By the Company

By the Company September 22, 2017

You can tell a lot about a person

The phrase in the meme – “You can tell a lot about a person by the company they keep working for” – is inspired by a similar quip shared by Horace Jeffery Hodges on the blog Gypsy Scholarship. I really loved the way his mind worked, starting with the phrase “you can tell a lot about someone by the company they keep” and then seeing how a sting could be added to its tail by continuing the sentence.

In making the meme, I chose four companies that have made news headlines in relation to their unethical behavior. The risk of doing so, of singling out a few examples, is of course the possibility that some might think that I am exonerating others, or even affirming any particular accusations that have been made against these companies. That is not the case. And at any rate, it is not only the big corporations that do wrong, nor do all big corporations always by definition prove less ethical than others.

But ethics are a tangled mess. It is easy to criticize others who continue to remain employed where they are, and to never turn that critical gaze upon ourselves. And it is not necessarily the case, in my opinion, that simply working for a company indicates that one is complicit. If someone spent their career trying to change things from the inside, that person ought not to be criticized.

Also, some of you will recall that I have long wanted to write a book, perhaps titled A Year of Living Justly, but haven’t pursued it precisely because I feel that I don’t have the time or resources to genuinely trace the tangled web of injustice that connects me not just to where I work but to other companies, food, clothing, tech devices, and so much more.

And so let’s just ask the question, assuming that the words on the meme are true. What does my place of employment say about me? What does your place of employment say about you? Please share your thoughts in the comments.


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What Are Your Thoughts?leave a comment
  • Matthew Funke

    I can conclude that you’re probably not independently wealthy, and need to do what other people tell you to do in exchange for money. 😉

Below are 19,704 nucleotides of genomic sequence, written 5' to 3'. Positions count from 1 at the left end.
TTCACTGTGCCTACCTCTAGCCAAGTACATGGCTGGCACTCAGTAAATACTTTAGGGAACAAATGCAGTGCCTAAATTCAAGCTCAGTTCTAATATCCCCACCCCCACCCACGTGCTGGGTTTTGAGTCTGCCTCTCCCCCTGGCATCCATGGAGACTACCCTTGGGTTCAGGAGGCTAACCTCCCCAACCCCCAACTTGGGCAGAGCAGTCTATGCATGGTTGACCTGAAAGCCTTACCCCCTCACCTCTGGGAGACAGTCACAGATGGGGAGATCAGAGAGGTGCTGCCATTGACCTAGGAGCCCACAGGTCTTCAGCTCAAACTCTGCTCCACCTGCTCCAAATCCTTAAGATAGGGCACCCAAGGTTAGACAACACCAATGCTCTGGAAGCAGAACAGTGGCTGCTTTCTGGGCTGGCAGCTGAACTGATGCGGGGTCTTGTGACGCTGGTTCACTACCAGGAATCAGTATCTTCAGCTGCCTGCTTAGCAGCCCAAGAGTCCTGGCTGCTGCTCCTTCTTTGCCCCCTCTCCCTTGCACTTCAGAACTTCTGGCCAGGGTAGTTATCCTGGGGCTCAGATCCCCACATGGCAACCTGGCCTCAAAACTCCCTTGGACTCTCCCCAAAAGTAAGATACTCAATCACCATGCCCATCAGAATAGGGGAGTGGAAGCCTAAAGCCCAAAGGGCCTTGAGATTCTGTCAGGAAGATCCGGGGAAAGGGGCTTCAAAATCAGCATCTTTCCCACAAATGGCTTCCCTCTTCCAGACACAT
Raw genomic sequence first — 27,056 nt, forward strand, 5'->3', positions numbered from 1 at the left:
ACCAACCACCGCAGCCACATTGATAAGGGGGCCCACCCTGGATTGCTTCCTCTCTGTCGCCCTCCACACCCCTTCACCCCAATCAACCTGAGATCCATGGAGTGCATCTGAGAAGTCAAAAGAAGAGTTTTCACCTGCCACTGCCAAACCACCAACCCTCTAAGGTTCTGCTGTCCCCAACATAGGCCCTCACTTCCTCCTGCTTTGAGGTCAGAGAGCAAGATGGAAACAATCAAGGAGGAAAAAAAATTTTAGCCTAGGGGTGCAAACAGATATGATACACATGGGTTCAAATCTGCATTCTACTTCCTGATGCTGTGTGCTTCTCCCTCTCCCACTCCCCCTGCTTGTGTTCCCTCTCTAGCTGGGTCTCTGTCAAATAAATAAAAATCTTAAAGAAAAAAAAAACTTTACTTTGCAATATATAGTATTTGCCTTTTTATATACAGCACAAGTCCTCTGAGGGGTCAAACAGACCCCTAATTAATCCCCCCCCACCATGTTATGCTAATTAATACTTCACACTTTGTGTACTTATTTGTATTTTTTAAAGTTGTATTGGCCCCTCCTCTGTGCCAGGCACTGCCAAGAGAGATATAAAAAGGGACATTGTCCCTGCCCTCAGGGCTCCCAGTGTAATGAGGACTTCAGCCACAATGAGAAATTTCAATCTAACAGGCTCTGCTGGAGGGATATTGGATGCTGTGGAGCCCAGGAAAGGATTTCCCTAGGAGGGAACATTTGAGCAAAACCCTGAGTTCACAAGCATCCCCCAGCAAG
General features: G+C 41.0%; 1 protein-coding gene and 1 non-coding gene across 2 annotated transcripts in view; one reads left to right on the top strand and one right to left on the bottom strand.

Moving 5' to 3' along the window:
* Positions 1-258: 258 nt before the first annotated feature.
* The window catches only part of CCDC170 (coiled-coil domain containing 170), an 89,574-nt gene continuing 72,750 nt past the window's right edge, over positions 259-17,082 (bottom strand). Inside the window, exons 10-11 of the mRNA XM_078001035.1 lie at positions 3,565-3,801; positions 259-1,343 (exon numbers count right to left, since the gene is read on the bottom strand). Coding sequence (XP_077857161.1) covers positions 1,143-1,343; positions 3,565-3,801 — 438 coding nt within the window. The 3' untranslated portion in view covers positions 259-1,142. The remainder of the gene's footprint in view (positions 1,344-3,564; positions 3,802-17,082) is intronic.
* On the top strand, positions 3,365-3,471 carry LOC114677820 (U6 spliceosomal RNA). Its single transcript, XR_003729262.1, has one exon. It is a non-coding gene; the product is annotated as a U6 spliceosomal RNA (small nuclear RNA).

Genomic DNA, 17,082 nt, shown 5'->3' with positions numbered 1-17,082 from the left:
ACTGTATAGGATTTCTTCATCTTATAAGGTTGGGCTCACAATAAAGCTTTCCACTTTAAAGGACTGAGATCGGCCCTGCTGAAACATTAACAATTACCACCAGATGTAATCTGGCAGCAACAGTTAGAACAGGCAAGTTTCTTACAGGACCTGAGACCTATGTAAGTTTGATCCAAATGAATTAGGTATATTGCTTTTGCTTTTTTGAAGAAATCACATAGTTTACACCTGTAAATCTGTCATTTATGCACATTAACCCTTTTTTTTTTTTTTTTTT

Other than that, honestly, not much. Maybe you work for a company, and you’re ignorant about how the rest of the world sees it. Maybe you work for an evil company, and you hope to change how things work through your example or your management. (Maybe you work for a good company, and you hope to change things.) Maybe you like the prestige of your company, or maybe you like that your company doesn’t have much prestige and can still make its own mark in the world. Because motivations and actions are separate things, it seems to me at first blush that it would be hard to tell much of anything about who you are as a person based solely on your place of employment.

    That’s why I’ve tried to veer away from standard small-talk questions like “So where do you work?” in favor of others like “What do you get excited about?”

  • Michael Wilson

    Hmm, I worry seeing Monsanto up there as criticism of them tends to inspired by junk science anti gmo hysteria.

    Some companies by nature are evil, but I try not criticize poor people work decisions. I wouldn’t expect a tobacco picker to give up work because cigarettes kill. But if your crafting adds to sell it you gotta wonder about your soul. Further, since your almost always going to working for people, your going to be working for ethically challenged greedy people.

    Even as a professor you have to question the ethics of encouraging kids to borrow tens of thousands and the ever increasing price of education designed to gobble up all those easy to acquire loan dollars.

  • Christopher John Sissons
  • It seems like working for a large company, if employed for many years, is a little like living in your country. In neither do you necessarily approve of some actions by your leaders, but you seek to help your nation or your company to be what it ought to be.

    Of course, I’m speaking of an imperfect company or government. IF the company or nation becomes centrally, overtly unethical, then one ought to leave.

    For instance, I once was told by our boss to lie to the federal government. I didn’t, but I didn’t quit, because this unethical order was an exception, not a standard policy.

    On the other hand, once I worked for a backpacking-camping store and worked my way up to being an assistant buyer. We sold plenty of knives, including daggers and weapons. Since I was committed to peacemaking, I realized that this conflicted with my central ethical views, so I resigned, even though I did like other aspects of the company.